Importance of Teaching Toddler Specific Vocabulary

The Importance of Teaching Your Baby Specific Vocabulary

“Would you like a tangelo, Damien?”

“Tangelo” he repeated, with the most perfectly imperfect toddler pronunciation he could muster. (See clip below, 9 seconds long)

I laugh every time. Just crazy precious.

But back to our original concept: why is it important to use specific (versus general) vocabulary with our babies?

I will admit that when I first brought a bag of tangelos home from the store, even though I knew that they were indeed “tangelos” (as I had noticed the label on the bag) my first inclination was to simply call them “oranges”.

But you know what? They’re not oranges, really. They’re tangelos. And using the correct term boosted my little guy’s vocabulary.

Why it it important:

1. Total cuteness. I mean, you just can’t deny the way he pronounces it is adorable. I would have never gotten that dose of adorable hadn’t I used the real term. (Ok, but seriously now):

2. Vocabulary is so, so, so important. Vocabulary is intricately linked to intelligence and academic success. Having a rich vocabulary is vitally important in learning how to read. Adults with higher vocabularies have higher incomes. If there was one thing that is probably the most important aspect in early learning, it is talking to your child and building their vocabularies.

This is demonstrated over and over and over again by generations of scientific studies. Vocabulary is important!

3. It doesn’t take any extra time to be specific. Which one takes longer to say: food, fruit, orange, or tangelo? They go from completely general (food), to slightly more specific (fruit), to even more specific (orange), to very specific (tangelo).

They all take the exact same amount of time to say. But they don’t all carry the same weight in their beneficial value to your baby.

4. It builds strong connections and analytical thinking skills. When you talk to your baby in specific terms (“Would you like a naval orange? A clementine? A tangelo?”) you are boosting their ability to draw connections about similarities and note differences between these things.

Lumping them all together and calling them all “oranges” steals this opportunity for their little brains to work and learn.

5. Babies aren’t dumb! One big reason we so often talk to babies in very general vocabularies is that we think a) they won’t be able to tell the difference between such similar things as “oranges” and “clementines”, and b) we are inclined to never use “big” words.

I’m sorry, but “clementine” is no bigger a word than “elephant”, and I don’t know many tots who don’t what an elephant is.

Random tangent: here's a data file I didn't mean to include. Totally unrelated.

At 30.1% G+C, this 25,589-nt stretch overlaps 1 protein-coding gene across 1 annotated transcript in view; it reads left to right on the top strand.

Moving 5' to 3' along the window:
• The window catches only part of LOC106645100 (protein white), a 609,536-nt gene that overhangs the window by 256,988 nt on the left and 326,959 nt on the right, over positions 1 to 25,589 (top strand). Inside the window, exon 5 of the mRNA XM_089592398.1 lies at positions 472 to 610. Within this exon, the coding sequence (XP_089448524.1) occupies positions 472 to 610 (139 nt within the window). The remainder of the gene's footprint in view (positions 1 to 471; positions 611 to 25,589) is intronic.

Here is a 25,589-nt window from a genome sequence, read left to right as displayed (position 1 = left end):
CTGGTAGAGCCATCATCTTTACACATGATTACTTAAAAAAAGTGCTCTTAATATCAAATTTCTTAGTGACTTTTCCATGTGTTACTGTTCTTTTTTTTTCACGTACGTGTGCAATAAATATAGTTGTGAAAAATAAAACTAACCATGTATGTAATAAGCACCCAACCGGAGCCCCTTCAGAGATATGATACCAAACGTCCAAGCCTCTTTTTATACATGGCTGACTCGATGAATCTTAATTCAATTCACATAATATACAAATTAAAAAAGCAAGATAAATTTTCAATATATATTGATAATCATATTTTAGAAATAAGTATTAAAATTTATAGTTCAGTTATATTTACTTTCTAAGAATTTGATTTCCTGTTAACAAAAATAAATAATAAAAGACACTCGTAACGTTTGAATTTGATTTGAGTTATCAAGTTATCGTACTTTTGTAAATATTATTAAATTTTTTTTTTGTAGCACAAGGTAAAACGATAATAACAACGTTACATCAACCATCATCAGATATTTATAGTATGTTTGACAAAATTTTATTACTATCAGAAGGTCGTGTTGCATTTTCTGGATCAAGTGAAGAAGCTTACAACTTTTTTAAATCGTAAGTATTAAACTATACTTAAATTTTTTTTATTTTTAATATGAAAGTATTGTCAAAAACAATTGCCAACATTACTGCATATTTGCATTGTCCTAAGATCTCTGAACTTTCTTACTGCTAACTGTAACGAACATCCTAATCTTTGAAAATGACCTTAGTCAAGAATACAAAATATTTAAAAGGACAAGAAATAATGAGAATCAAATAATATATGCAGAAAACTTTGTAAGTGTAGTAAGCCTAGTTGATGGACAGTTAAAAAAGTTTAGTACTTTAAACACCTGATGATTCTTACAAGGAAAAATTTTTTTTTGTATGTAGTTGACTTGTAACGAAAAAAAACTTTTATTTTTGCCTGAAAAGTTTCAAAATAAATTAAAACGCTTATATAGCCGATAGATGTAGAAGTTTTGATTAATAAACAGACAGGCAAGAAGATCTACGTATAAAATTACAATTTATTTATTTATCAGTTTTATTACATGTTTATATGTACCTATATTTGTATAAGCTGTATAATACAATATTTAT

Babies are smart and are learning language insanely rapidly. They can and do distinguish fine differences and make categories.

 

So, be specific with your baby.

It is a practically effortless gift and one of the most important you can give!

 

“…Behold, I have given you every herb bearing seed, which is upon the face of all the earth, and every tree, in the which is the fruit of a tree yielding seed…” Genesis 1:29

Damien, in this video, was 19 months old. In picture Damien was 7 months.

3 Comments

  • She_The_Founder February 5, 2013 at 3:31 am

    Fantastic point and no one can really argue with the importance of building vocabulary and giving your child an experience rich start on life.

    I think the word tangelo is pronounced with a j sound though. tan-juh-low.

    Reply
  • She_The_Founder February 12, 2013 at 5:39 pm

    Just thought I’d come back to mention that I heard someone else pronounce it with a guh sound, the same way you did.

    It could be one of those po-tay-toh vs po-tah-toe type things….

    All the same, keep up your excellent blog.

    Reply
    • domanmom February 12, 2013 at 7:30 pm

      Haha, sorry I didn’t reply to your comment, but thank you for pointing out the pronunciation thing! Not quite as beneficial teaching your baby specific vocabulary if you are teaching them the wrong pronunciation. 🙂 I am pretty sure it is actually pronounced how you first mentioned, with a “juh” sound, or at least that’s how all the dictionaries say to pronounce it when I looked it up after your comment. Which makes sense since apparently a tangelo is a mix between a tangerine and a pumelo, and tangerine is pronounced with a “j” sound. But yes, thanks for pointing that out.

      Reply

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